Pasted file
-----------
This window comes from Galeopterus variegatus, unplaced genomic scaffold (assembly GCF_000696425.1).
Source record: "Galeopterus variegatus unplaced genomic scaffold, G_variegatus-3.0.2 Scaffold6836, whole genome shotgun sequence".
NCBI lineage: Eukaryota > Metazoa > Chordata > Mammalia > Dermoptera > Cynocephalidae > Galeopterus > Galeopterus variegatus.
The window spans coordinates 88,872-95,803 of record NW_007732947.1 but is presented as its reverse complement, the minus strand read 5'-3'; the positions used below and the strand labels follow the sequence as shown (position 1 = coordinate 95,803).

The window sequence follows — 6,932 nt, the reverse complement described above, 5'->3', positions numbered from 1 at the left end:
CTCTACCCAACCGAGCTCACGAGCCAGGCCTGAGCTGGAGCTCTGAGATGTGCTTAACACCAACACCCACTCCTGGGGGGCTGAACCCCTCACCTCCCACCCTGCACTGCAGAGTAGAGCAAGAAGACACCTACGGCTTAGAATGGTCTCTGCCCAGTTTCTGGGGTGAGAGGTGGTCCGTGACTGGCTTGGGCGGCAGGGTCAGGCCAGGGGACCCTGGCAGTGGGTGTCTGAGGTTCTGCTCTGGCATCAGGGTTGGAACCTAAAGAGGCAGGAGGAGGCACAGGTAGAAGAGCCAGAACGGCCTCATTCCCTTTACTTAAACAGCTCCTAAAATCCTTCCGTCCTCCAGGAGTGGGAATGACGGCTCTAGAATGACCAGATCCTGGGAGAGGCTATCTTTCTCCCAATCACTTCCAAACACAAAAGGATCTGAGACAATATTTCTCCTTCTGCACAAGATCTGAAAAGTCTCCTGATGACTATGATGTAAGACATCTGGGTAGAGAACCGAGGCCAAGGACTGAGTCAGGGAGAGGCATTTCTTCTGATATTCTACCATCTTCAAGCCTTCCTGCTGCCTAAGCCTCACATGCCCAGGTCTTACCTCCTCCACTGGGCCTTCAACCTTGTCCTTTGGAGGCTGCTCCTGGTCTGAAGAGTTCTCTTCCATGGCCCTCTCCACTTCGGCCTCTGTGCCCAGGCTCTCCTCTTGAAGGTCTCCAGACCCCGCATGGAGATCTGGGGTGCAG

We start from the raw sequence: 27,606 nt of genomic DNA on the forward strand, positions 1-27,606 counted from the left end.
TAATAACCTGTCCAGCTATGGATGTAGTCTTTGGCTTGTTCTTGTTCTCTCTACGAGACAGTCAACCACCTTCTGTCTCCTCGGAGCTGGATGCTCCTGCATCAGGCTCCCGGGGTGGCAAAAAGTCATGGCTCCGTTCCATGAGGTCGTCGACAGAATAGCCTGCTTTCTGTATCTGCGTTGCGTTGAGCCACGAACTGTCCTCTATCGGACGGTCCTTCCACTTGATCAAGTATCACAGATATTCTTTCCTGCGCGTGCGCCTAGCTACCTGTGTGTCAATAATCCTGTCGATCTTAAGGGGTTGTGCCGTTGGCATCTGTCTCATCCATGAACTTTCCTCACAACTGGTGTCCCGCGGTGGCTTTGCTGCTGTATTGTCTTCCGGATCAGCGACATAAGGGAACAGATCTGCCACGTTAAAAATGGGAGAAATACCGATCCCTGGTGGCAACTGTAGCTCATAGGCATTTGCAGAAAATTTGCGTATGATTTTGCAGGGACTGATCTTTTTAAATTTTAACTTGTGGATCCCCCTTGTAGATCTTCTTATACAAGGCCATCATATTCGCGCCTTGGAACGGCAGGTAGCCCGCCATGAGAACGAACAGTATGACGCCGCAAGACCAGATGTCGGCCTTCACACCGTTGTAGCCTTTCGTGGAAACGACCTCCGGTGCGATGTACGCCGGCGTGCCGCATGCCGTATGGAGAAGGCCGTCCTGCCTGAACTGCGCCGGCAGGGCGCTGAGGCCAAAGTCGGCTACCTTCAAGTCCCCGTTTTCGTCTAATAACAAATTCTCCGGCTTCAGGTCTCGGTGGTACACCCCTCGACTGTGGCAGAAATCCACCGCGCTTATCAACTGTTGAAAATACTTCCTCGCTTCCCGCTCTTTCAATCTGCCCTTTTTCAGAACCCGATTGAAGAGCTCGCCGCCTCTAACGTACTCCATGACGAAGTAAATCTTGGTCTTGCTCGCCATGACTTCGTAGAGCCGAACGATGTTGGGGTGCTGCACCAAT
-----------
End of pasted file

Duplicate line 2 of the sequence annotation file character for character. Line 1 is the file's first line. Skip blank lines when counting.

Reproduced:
Source record: "Galeopterus variegatus unplaced genomic scaffold, G_variegatus-3.0.2 Scaffold6836, whole genome shotgun sequence".